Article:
Something that *has been* done in Sweden, is a change in the sickness benefit rules. We have many tax-financed benefits in Sweden compared to the USA. Normally, when you call in sick and stay at home from work, you will have to endure one qualifying day of sickness without pay. After that you get 80% of your salary. Only after a week a doctor needs to check you up (doesn't cost anything of course, other than some $10 reception fee or whatever it is now) to determine if you qualify for further paid sick leave, or if you are well enough to go back to work. With the new temporary rules, the moment *anyone* feels *any kind* of symptom (cough, fevers, or whatever, even very, very slightly) you are simply *assumed* to leave work immediately, go directly home and isolate yourself from society to the best of your abilities, and you will get 80% of your salary for two weeks, no questions asked whatsoever! After two weeks, you must see a doctor (if you haven't needed one earlier of course). I believe this will make the world of difference. Self-isolation will be the only way to slow this outbreak down enough for the hospitals to cope until the population reaches flock-immunity and/or a vaccine gets developed (a tested, safe, commercial vaccine produced in volume may still be years away, so that's nothing to rely on at this moment). This policy (making it possible for people to stay at home) I think will be much more effective than calling out the national guard on the streets etc. It's painful to see the situation many people are in the US, people not being able to stay at home if they are sick during normal conditions. It is my understanding that many people (even senior citizens) are working more or less for tip in the service industry like tourism, in bars, restaurants and diners etc, people with zero economic margins in life and who will stand without any income at all if they don't work a day. So they will go to work even though feeling ill, because they have no real alternative option. Many of them comes in contact with huge amount of people through their work as well. This could be very problematic for the US IMHO. You risk being struck very hard this time by your lack of social safety net. Time will tell.

    I work as a high school teacher, hence I meet many people as well on a daily basis, and I actually kind of *expected* to catch the bug. Schools *are* notorious in disease spreading, every parent probably have experience of this when it comes to the flu or common cold seasons. Anyway, I'm staying at home now. My 7 year old son and 5 year old daughter is at home with me. They both have a slight dry-cough, like something irritating them in the throat, though no fever or anything else. They are full of energy. I take comfort in the assumption that children will hardly be noticing this outbreak. My wife is also a school teacher, still no cold or flu symptoms. She is very worried though, which I think many people are these days. And there is a psychological side to all of this as well. It's hard to dodge the news, and the feeling that everything is spinning out of control. Many people are feeling bad about it. Personally I almost hope I have actually caught the bug and not just the flu. It would be nice to get it over with and be done with it. Preferably now, instead of when the hospitals run out of ventilators. And if whatever I am feeling now is as bad as it gets, then it's perfectly OK I would say. They say that most people will experience it as a flu or even less. Which is tolerable. And when we reach flock-immunity, this will protect the elderly and high risk groups, probably long before any vaccine is developed, tested to be safe and then mass-produced.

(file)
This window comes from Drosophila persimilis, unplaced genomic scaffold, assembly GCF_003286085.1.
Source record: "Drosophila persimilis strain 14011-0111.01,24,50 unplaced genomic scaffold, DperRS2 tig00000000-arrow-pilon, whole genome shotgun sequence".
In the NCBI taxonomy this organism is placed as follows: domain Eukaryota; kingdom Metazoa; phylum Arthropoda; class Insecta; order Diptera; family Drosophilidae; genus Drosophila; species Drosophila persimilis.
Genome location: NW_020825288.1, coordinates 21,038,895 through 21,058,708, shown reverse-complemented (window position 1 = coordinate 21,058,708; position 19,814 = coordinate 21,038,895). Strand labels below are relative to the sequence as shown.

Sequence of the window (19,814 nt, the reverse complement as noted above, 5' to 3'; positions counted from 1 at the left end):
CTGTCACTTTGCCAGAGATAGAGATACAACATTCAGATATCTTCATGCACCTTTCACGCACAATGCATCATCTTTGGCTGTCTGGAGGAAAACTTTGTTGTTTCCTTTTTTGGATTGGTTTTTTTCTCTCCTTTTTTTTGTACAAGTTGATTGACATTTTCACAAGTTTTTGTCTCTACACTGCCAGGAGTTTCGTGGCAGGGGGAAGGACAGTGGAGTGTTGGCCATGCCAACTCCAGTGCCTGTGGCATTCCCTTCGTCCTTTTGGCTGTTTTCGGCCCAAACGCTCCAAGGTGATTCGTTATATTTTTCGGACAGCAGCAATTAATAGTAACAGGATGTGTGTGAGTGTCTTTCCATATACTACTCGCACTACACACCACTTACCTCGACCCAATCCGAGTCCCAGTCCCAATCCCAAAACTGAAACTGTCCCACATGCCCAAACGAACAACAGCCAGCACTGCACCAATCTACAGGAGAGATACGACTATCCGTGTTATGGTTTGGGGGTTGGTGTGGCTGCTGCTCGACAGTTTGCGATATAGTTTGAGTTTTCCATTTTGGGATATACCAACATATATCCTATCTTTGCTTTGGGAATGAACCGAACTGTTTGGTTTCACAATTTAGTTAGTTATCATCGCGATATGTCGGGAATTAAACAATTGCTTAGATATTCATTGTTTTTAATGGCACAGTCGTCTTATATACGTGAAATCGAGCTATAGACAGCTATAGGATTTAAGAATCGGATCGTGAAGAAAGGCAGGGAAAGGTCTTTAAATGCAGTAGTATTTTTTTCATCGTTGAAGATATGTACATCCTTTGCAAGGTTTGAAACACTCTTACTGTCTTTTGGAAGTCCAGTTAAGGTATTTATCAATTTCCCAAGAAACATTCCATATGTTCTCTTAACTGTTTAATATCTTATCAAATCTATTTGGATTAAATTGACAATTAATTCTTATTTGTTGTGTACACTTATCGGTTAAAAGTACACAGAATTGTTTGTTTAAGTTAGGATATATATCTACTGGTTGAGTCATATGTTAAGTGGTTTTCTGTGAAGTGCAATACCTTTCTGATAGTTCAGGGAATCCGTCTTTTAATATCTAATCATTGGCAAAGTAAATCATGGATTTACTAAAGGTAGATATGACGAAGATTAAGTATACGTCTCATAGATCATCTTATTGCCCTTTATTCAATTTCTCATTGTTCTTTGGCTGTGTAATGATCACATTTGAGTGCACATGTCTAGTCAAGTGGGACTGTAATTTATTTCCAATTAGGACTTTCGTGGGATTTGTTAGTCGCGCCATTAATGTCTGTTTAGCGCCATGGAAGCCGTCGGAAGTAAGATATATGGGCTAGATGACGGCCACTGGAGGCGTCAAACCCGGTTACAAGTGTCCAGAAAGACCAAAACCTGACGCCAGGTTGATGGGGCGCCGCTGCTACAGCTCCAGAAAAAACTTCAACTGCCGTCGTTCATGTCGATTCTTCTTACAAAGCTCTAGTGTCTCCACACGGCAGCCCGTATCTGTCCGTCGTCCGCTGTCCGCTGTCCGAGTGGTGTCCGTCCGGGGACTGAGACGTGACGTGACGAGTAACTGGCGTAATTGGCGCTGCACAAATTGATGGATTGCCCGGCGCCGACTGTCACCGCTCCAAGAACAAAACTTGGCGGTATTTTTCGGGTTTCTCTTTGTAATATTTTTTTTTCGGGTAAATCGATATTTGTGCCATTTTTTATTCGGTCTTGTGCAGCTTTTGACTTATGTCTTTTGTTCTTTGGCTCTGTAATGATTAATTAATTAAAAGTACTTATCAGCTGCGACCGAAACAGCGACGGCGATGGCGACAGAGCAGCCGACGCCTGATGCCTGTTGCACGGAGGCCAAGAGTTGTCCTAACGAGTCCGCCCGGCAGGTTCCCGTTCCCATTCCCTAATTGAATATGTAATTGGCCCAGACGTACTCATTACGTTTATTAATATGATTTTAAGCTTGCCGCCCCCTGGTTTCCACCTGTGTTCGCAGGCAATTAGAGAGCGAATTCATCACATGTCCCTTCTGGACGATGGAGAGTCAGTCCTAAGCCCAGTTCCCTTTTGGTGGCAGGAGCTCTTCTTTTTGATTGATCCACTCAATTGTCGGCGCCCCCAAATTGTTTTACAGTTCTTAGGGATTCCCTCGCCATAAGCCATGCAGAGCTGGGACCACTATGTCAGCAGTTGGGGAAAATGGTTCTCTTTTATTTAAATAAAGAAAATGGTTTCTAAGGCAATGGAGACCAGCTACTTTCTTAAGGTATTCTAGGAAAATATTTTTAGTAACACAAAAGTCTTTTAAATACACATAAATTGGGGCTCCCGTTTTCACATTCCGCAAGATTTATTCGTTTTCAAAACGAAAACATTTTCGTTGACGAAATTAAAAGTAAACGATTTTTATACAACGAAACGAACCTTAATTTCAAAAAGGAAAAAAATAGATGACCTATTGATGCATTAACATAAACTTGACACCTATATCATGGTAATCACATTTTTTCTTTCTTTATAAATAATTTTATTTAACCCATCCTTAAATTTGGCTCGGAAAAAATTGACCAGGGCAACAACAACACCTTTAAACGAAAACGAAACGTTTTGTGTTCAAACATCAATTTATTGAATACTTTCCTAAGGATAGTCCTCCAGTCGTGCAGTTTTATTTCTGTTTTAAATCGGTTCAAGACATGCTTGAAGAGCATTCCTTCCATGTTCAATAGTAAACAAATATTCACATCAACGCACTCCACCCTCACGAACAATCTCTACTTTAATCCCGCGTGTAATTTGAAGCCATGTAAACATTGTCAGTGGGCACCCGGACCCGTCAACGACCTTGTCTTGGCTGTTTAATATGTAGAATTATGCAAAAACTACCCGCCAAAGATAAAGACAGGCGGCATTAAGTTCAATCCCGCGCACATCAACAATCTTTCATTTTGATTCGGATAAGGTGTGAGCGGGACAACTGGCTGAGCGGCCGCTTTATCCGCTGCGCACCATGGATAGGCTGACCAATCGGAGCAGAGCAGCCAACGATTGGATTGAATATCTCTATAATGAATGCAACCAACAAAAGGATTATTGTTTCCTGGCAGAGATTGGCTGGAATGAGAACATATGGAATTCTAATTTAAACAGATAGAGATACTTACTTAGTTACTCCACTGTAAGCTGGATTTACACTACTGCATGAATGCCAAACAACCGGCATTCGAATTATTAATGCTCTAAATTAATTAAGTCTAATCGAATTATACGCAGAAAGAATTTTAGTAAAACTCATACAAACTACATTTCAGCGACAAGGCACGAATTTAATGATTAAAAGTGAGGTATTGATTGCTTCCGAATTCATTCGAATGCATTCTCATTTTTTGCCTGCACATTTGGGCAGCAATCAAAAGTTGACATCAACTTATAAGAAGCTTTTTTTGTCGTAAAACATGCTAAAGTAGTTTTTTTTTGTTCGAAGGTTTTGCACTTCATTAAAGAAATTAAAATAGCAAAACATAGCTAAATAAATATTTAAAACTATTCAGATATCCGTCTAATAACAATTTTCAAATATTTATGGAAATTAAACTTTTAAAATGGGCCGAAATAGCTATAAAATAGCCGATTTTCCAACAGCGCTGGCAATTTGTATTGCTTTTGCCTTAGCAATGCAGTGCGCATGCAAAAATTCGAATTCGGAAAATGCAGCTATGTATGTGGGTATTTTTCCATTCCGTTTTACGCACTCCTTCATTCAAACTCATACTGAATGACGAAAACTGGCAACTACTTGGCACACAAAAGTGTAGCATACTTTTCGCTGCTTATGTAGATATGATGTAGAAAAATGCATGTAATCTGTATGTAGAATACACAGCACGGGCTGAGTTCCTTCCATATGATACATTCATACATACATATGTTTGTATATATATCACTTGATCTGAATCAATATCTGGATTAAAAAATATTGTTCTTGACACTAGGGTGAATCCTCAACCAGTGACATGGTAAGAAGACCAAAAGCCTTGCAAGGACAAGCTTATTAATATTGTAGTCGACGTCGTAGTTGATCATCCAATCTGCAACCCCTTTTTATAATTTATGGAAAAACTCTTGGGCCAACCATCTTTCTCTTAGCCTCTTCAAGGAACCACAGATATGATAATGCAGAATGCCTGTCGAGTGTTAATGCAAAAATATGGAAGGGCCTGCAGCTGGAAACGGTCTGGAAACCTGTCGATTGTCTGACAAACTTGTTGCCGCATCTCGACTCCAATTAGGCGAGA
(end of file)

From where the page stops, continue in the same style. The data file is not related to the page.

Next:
The real blow will be to the economy. It's already a fact, but we may not have seen the bottom by far yet. This is crippling to all small businesses. Restaurants and store owners, who overnight had their entire business erased. Nobody going out to restaurants, bars, clubs. Nobody shops, other than groceries. They have had their legs completely swept away by this, and they will land on their heads. Hard. This will change a lot. E-commerce has been pushing normal stores to the side for a long time. A process that could be fast forwarded by this outbreak by a magnitude. This blow could be one single spine-cracker that will cripple normal stores and malls forever. Changing the trade industry and in a way the world as we know it.
    MorphOS is Amiga done right! :-)
    MorphOS NG will be AROS done right! :-)
  • »23.03.20 - 19:58